Creativity

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It’s hard not to feel creative in the Spring. Especially as the tulips and crocuses bloom … and color appears in our gardens for the first time … it feels like anything is possible in the world.

I took this picture yesterday in New York City. It’s amazing to see the tulip gardens. There’s pavement, metal fences, traffic, rushing people … and tulips growing everywhere. (Not to mention the flowering trees.) The gardens and splashes of color are surprising reminders of beauty amidst the buildings and automobiles.

I know that gardening metaphors are overused when it comes to creativity. But I think it’s because they are true. Tulips don’t just appear.  The bulbs are planted in the Fall (or years beforehand) and made ready over the Winter. It’s a process that must be trusted. The tulips don’t appear exactly on our, but they do grow and flower — if we create conditions in which they can grow.

I’m sometimes amazed when I feel most creative. I was coming home from my quilt meeting yesterday. The Long Island Railroad was crowded. The guy sitting next to me was snoring. There was a baby on the train who was screaming and I was starving. And I had a fabulously wonderful idea. Why? Because I’d been at a great meeting, with a fabulous speaker! The creative soil — so to speak — had been fertilized.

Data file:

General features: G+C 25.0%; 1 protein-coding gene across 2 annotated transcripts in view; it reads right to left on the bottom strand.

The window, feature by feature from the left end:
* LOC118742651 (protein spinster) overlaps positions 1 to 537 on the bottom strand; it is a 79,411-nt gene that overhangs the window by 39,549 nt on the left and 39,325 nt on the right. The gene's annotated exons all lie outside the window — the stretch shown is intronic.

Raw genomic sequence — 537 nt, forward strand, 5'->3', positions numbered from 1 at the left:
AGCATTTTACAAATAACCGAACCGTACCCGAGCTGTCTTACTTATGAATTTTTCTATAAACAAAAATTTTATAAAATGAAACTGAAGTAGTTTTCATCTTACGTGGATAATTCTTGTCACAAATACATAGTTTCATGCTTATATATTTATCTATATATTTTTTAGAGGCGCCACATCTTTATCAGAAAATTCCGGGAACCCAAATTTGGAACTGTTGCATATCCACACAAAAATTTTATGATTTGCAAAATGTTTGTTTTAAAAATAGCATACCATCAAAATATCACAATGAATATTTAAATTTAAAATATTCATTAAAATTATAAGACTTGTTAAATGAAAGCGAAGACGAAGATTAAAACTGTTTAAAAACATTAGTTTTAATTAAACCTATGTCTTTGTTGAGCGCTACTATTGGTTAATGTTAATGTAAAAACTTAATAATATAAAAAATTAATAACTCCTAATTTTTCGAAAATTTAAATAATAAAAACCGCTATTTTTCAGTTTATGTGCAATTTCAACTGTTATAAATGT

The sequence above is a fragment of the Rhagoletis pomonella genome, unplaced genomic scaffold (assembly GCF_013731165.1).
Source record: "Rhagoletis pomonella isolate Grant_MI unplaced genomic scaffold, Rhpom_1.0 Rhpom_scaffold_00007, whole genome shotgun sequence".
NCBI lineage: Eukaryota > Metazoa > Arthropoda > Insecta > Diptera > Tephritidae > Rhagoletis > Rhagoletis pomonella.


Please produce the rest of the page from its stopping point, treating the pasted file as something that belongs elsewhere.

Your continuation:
I think that’s how we produce our own “Creative Spring” all of the time. Julia Cameron, author of The Artist’s Way series of books, talks about “refilling the well.” And it’s true. We need to take actions that fill our artistic soul. I’m doing this again this morning — and passing it along to the next generation in the process. I’m taking my daughter and her girlfriend out for a morning photography session around Long Island. We’ve got some great places scoped out. They’re far better photographers than I am … but the morning stillness and Spring beauty will fill me with ideas.

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